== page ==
The presence of increased RCA suggested that ALSKO femurs were disproportionately less robust for their altered body size. To confirm this prediction, we examined the linear relationship between robustness and body weight. We clearly show a positive relationship between robustness and body weight in control mice such that with increases in body weight, there is an increase in robustness. In sharp contrast, for both female and male ALSKO mice, regressions of femoral robustness (Tt.Ar/Le) against body weight during growth revealed nonpositive slopes (Fig. 5). Male ALSKO mice exhibited no such relationship, whereas ALSKO females actually had decreased robustness (increased slenderness) given their increases in body size. Thus, while ALS deficiency rendered both males and females susceptible to the development of femurs that are underdesigned for their size, females were even more susceptible than males. A regression of RCA versus body weight during growth revealed that both male and female ALSKO mice increased their RCA relative to body weight to a greater extent than their respective controls (Fig. 6). Therefore, both sexes may be attempting to compensate for more slender bones by adding more bone endosteally during growth. This is supported by statistically greater endosteal L.Pm/B.Pm and BFR values in male ALSKO mice compared with controls (Table 4); increases in L.Pm/B.Pm and BFR in female ALSKO mice compared with controls, although represented in the mean values, did not reach statistical significance owing to a large sample variance in the female control group. Given that both sexes demonstrated a marrow infilling response to decreased robustness, female ALSKO mice, which demonstrated significantly reduced robustness during growth compared with male ALSKO mice, were expected to a have greater increase in RCA compared with male ALSKO mice, and this was indeed the case (ANCOVA, p < .001). Compensation for a more slender bone by increasing RCA has been documented previously in male LID mice,14 as well as in human female and male tibias.26 Nevertheless, based on the significant reductions in Tt.Ar, J0, and robustness, we predicted that ALSKO femurs still would be mechanically inferior to those of control mice. Interestingly, four-point bending of 12-week-old femurs did not show any differences in mechanical properties. These data, combined with the fact that genotype-specific differences in cortical traits do not fully manifest until 16 weeks of age, suggested that reductions in femoral whole-bone mechanical properties would not appear until adulthood in ALSKO mice. In support of this, calculated bone strength indices SB for 8-week-old animals were similar to 12-week four-point bending data in showing no differences for ALSKO and control mice. However, at 16 weeks, significant differences in J0, Tt.Ar, and Le did lead to significant reductions in SB in both female and male ALSKO mice, thus indicating that significant reductions in mechanical properties arising from a loss of ALS appear only when peak bone properties have been achieved.
The results of this study offer the first longitudinal analysis of how loss of ALS affects body size, composition, and skeletal development during growth. In both male and female mice, loss of ALS (ALSKO) results in a significant reduction in body size and a “scaling down” of fat and lean mass to match body size. However, skeletal traits in ALSKO mice do not scale with body size, and loss of ALS results in an uncoupling of longitudinal and transverse bone growth relative to body weight from puberty to adulthood. ALSKO mice of both sexes therefore are disproportionately more slender relative to body weight, and in females, the increased slenderness is greater than in males. The fact that differences in bone traits (Tt.Ar, Ct.Ar, J0, Ma.Ar) and bone slenderness were found to be sex- and age-dependent in ALSKO mice may help to explain the variability in ALS human patient phenotypes reported to date. This variation may be a result of improper regulation of sex hormones (ie, delayed puberty) arising from ALS deficiency and, if present, would warrant further developmental studies. Interestingly, both female and male ALSKO mice appear to compensate for their reduced slenderness through increased endosteal apposition (marrow infilling). The result is that the increased slenderness of ALSKO femurs is offset by an increase in cortical bone tissue. This adaptive response results in increased bone mass and may partially offset reductions in whole-bone mechanical properties normally associated with smaller, more slender bones. However, the magnitude of changes in Tt.Ar, J0, and robustness, as well as the differences in bone strength indices, indicate that ALSKO bones are ultimately mechanically inferior at the onset of peak bone acquisition. The mechanism by which ALS mediates periosteal bone accrual and longitudinal bone growth is currently unknown. Given the similarities between ALSKO and LID mice, a portion of the effect is likely due to reductions in serum IGF-1. Still, loss of ALS may have unique mechanisms by which it modulates bone growth. For example, unlike marrow stromal cells from LID mice, ALSKO mice had fewer alkaline phosphatase–positive colonies in culture and were unable to support osteoclastogenesis in cocultures, suggesting that loss of ALS may have a direct effect on cell fate.27 Further, female ALSKO mice may manifest delayed puberty secondary to the reductions in serum IGF-1 and body size.28, 29 More detailed studies in both mice and humans are needed to clarify these relationships, and longitudinal studies of ALS-deficient patients of both sexes will be needed to verify the extent to which ALS deficiencies alter bone mass and geometry during growth and aging.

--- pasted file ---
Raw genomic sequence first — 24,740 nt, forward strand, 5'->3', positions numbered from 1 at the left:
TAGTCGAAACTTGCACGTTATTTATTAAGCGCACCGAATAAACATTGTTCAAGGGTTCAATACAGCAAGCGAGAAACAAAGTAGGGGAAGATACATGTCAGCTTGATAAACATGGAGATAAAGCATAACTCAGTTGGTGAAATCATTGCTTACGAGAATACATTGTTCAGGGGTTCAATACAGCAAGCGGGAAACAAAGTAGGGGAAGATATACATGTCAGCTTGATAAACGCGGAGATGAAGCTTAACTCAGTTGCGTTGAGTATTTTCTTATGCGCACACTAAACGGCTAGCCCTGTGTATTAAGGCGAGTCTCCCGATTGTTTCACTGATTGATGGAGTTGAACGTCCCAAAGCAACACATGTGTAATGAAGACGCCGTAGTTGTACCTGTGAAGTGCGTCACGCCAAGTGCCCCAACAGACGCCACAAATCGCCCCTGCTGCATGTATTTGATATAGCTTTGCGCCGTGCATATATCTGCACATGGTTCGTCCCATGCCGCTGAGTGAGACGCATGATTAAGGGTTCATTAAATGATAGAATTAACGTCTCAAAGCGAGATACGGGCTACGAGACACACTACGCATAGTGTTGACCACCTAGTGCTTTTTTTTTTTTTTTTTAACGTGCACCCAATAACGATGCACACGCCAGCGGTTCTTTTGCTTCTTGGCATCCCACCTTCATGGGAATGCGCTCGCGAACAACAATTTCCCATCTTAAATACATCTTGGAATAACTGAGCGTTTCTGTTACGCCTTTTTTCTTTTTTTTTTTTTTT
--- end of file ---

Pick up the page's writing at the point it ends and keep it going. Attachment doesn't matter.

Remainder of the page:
All the authors state that they have no conflicts of interest.
We would like to thank Dr YR Boisclair (Department of Animal Science, Cornell University, Ithaca, New York, USA) for creation of the original ALSKO line and Dr KJ Jepsen (Department of Orthopaedics, Mount Sinai School of Medicine, New York, NY, USA) for use of the Instron mechanical testing system. This work was supported by funding agencies in the United States, including NIAMS (NIH Grants AR054919 and AR055141 to SY).